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DragonStryk72
05-02-2015, 12:13 AM
Okay, so my buddy has once again graced me with 73/27 beef, as opposed to the usual 93|7 beef that I usually buy. I realized something: There are a lot of people pissing their money away on meat, by buying the fattiest meat on market.

The 27 and 7 respectively are, of course, how much fat there is. This isn't only a measure of how healthy the meat is, but it also changes your yield, and how much you're spending per lb.

Okay, so let's use one of those 3 lb tubes of beef as an example. The yield of actual meat works out like this:

73|27- yields 2.19 lbs of actual meat, cooks down to about 2 lbs depending on level of cooking.

93|7- yields 2.91 lbs of actual meat, down to about 2.75 lbs depending on cooking.

okay that's a difference of .72 lbs of meat per 3 lbs, or 2 1/3 lb burgers with some leftover unused meat.

Then, we have the fiscal difference. let's say that it's 3.49/lb for the 73/27, and 4.49/lb for the 93/7. you're actually paying closer to 4.75/lb with the 73|27, while with the 93|7, you're paying 4.62/lb of meat.

Even if you're on a budget, then the 93|7 allows you to get more out the meat you have, by allowing to use less meat per recipe, while still getting the same yield as you were get with the 73|27. You simply aren't having to purchase as much, thus saving you money, as opposed to costing more.

Now, some will say that the lower quality beef has better flavor, and there's an extent to which that is true... until you involve your spice-rack. simple things like adding salt, italian seasoning, and/or garlic salt, can give you a really rather lovely burger, while still saving on your overall food costs. For other items, such as meatsauce for spaghetti, you're really not going to get much difference in the taste of the meat, as the herbs, spice, and tomato override.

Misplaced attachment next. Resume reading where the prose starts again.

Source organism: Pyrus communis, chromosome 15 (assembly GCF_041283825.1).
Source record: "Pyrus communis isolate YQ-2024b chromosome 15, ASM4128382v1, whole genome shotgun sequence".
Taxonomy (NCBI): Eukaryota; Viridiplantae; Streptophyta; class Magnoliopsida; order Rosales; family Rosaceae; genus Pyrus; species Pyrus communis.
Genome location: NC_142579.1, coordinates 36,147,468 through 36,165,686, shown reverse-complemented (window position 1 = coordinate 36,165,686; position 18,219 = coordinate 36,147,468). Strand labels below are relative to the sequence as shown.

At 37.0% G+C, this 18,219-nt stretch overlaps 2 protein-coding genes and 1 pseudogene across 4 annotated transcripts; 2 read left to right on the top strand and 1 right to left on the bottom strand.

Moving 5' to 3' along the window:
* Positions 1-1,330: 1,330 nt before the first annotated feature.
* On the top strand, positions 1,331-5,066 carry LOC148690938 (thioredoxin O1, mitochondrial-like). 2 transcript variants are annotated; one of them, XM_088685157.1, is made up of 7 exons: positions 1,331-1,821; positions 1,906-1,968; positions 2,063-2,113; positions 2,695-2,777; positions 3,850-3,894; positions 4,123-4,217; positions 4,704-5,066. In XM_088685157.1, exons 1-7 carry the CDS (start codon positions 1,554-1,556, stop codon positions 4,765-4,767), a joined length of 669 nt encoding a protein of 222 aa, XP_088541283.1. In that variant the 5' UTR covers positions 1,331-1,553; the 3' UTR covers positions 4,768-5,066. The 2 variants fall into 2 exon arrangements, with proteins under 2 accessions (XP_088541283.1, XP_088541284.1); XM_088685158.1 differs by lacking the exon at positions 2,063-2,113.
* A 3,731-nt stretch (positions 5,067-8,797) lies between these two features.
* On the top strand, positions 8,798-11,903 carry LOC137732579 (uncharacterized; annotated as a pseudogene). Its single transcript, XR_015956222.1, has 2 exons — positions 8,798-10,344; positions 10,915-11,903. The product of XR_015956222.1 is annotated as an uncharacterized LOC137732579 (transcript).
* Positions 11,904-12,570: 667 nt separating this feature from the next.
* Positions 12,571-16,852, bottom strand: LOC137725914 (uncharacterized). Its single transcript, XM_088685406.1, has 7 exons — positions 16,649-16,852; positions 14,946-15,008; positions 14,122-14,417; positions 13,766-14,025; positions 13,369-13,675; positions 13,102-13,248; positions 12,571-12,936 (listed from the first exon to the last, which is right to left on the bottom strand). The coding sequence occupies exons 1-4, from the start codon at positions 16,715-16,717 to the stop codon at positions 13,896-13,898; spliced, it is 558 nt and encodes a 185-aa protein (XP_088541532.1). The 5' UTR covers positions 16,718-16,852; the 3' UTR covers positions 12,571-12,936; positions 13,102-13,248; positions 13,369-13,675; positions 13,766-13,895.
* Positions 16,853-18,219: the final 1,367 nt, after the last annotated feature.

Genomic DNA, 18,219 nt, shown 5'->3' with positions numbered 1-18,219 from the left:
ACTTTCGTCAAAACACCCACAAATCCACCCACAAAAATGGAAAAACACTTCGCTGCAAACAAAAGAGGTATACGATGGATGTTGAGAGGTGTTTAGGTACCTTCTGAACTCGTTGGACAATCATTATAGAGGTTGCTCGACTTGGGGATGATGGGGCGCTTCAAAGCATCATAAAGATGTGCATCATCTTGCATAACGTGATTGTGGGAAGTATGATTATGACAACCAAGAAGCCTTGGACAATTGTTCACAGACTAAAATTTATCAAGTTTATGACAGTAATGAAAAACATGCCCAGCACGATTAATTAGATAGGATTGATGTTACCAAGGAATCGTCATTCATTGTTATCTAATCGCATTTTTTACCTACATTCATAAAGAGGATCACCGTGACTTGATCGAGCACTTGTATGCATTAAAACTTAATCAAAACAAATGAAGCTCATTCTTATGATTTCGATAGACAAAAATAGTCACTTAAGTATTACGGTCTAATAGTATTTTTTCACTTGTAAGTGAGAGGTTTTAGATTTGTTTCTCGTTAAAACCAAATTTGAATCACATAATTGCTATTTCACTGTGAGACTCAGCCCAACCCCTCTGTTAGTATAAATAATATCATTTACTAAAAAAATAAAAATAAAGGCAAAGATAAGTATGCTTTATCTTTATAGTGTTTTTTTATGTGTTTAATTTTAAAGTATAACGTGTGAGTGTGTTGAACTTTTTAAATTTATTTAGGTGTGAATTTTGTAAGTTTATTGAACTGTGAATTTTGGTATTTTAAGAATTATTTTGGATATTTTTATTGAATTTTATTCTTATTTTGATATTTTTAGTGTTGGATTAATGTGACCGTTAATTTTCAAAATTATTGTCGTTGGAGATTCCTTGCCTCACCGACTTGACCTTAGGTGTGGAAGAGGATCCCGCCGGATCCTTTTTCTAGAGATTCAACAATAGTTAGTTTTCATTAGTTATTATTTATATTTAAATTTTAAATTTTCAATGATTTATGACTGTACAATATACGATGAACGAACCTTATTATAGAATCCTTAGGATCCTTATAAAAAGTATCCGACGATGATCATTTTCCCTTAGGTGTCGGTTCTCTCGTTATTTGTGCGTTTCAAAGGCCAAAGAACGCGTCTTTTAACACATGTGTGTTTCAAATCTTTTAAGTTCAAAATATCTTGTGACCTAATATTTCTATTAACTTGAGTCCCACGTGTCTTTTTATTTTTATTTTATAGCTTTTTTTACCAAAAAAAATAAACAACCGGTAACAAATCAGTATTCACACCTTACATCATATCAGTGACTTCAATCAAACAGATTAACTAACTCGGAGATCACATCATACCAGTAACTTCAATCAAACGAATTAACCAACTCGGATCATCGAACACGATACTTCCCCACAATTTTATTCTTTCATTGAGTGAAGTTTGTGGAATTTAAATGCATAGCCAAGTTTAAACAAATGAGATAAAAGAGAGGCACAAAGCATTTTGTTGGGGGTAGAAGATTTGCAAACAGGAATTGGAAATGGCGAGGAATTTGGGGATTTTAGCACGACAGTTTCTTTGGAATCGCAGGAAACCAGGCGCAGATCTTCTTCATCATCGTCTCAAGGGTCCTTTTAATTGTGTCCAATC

And thus concludes the lesson.

LongTermGuy
05-02-2015, 12:29 AM
Okay, so my buddy has once again graced me with 73/27 beef, as opposed to the usual 93|7 beef that I usually buy. I realized something: There are a lot of people pissing their money away on meat, by buying the fattiest meat on market.

The 27 and 7 respectively are, of course, how much fat there is. This isn't only a measure of how healthy the meat is, but it also changes your yield, and how much you're spending per lb.

Okay, so let's use one of those 3 lb tubes of beef as an example. The yield of actual meat works out like this:

73|27- yields 2.19 lbs of actual meat, cooks down to about 2 lbs depending on level of cooking.

93|7- yields 2.91 lbs of actual meat, down to about 2.75 lbs depending on cooking.

okay that's a difference of .72 lbs of meat per 3 lbs, or 2 1/3 lb burgers with some leftover unused meat.

Then, we have the fiscal difference. let's say that it's 3.49/lb for the 73/27, and 4.49/lb for the 93/7. you're actually paying closer to 4.75/lb with the 73|27, while with the 93|7, you're paying 4.62/lb of meat.